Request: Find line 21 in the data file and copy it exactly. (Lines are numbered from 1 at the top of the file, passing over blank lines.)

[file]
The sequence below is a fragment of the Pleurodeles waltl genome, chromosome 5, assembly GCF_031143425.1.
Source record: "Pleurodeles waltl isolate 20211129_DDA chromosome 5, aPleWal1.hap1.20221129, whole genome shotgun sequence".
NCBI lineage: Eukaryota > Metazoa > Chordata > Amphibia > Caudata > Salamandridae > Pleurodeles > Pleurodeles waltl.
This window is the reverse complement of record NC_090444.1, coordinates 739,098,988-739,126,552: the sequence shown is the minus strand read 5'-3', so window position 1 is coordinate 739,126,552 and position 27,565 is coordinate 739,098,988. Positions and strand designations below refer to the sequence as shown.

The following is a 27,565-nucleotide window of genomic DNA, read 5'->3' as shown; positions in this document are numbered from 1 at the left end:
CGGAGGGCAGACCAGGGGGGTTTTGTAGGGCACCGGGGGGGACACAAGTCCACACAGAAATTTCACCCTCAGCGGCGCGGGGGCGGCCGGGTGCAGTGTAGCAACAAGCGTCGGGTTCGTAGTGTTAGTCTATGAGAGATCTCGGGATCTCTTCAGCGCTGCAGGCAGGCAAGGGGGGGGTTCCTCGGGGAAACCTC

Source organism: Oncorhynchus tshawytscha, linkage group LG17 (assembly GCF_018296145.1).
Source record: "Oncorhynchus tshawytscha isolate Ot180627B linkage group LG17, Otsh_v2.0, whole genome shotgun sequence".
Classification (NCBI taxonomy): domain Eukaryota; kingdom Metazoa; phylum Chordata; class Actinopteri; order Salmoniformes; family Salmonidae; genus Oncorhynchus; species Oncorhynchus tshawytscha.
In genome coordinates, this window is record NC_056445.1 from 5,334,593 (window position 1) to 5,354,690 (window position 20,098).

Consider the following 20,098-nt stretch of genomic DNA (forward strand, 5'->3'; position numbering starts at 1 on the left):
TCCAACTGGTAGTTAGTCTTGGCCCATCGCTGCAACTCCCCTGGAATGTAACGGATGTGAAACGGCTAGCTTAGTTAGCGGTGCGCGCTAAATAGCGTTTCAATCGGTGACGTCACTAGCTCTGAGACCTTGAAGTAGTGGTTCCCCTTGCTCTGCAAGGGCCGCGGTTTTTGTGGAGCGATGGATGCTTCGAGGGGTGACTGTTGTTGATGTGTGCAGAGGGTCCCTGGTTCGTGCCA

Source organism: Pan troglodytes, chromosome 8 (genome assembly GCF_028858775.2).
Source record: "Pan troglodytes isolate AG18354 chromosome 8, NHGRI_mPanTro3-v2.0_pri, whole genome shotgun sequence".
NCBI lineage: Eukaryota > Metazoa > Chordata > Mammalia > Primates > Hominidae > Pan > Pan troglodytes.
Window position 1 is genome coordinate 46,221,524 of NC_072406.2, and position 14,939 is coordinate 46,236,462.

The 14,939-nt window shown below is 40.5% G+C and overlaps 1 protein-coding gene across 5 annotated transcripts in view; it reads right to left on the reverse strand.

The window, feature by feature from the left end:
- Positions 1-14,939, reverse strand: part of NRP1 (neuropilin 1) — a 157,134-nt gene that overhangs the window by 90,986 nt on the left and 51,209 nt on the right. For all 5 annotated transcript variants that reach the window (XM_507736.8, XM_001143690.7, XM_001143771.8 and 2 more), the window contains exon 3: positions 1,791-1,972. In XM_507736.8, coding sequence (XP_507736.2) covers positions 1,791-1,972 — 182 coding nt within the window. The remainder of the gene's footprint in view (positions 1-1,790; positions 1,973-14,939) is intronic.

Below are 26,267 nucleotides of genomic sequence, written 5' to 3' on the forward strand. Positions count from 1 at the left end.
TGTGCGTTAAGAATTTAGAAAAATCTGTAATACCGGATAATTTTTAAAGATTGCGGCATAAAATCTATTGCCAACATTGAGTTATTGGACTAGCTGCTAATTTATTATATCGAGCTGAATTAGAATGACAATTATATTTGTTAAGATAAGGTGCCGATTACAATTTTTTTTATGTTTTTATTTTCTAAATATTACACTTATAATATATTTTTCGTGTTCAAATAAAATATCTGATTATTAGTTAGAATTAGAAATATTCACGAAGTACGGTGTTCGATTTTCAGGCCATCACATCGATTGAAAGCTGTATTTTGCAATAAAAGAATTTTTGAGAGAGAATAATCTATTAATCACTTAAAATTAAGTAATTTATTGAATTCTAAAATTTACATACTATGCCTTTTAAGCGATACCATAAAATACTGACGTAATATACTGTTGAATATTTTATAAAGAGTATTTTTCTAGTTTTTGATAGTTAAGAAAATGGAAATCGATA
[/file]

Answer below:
TGTGCGTTAAGAATTTAGAAAAATCTGTAATACCGGATAATTTTTAAAGATTGCGGCATAAAATCTATTGCCAACATTGAGTTATTGGACTAGCTGCTAATTTATTATATCGAGCTGAATTAGAATGACAATTATATTTGTTAAGATAAGGTGCCGATTACAATTTTTTTTATGTTTTTATTTTCTAAATATTACACTTATAATATATTTTTCGTGTTCAAATAAAATATCTGATTATTAGTTAGAATTAGAAATATTCACGAAGTACGGTGTTCGATTTTCAGGCCATCACATCGATTGAAAGCTGTATTTTGCAATAAAAGAATTTTTGAGAGAGAATAATCTATTAATCACTTAAAATTAAGTAATTTATTGAATTCTAAAATTTACATACTATGCCTTTTAAGCGATACCATAAAATACTGACGTAATATACTGTTGAATATTTTATAAAGAGTATTTTTCTAGTTTTTGATAGTTAAGAAAATGGAAATCGATA